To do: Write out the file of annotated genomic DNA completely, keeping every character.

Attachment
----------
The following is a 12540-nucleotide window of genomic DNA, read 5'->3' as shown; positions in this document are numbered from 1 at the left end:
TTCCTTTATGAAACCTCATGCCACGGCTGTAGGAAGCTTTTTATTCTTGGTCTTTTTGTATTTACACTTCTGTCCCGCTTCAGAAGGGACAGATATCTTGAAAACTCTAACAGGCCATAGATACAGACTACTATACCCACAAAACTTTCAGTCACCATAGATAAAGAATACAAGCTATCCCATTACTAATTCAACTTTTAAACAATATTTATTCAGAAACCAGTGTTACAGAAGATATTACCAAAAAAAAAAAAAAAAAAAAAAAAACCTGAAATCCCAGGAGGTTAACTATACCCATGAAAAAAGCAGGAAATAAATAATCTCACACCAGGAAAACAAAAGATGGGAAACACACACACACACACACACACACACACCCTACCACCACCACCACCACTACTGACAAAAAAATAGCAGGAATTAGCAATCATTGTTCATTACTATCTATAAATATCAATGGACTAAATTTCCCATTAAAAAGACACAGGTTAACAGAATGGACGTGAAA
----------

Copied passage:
The following is a 12540-nucleotide window of genomic DNA, read 5'->3' as shown; positions in this document are numbered from 1 at the left end:
TTCCTTTATGAAACCTCATGCCACGGCTGTAGGAAGCTTTTTATTCTTGGTCTTTTTGTATTTACACTTCTGTCCCGCTTCAGAAGGGACAGATATCTTGAAAACTCTAACAGGCCATAGATACAGACTACTATACCCACAAAACTTTCAGTCACCATAGATAAAGAATACAAGCTATCCCATTACTAATTCAACTTTTAAACAATATTTATTCAGAAACCAGTGTTACAGAAGATATTACCAAAAAAAAAAAAAAAAAAAAAAAAACCTGAAATCCCAGGAGGTTAACTATACCCATGAAAAAAGCAGGAAATAAATAATCTCACACCAGGAAAACAAAAGATGGGAAACACACACACACACACACACACACACACCCTACCACCACCACCACCACTACTGACAAAAAAATAGCAGGAATTAGCAATCATTGTTCATTACTATCTATAAATATCAATGGACTAAATTTCCCATTAAAAAGACACAGGTTAACAGAATGGACGTGAAA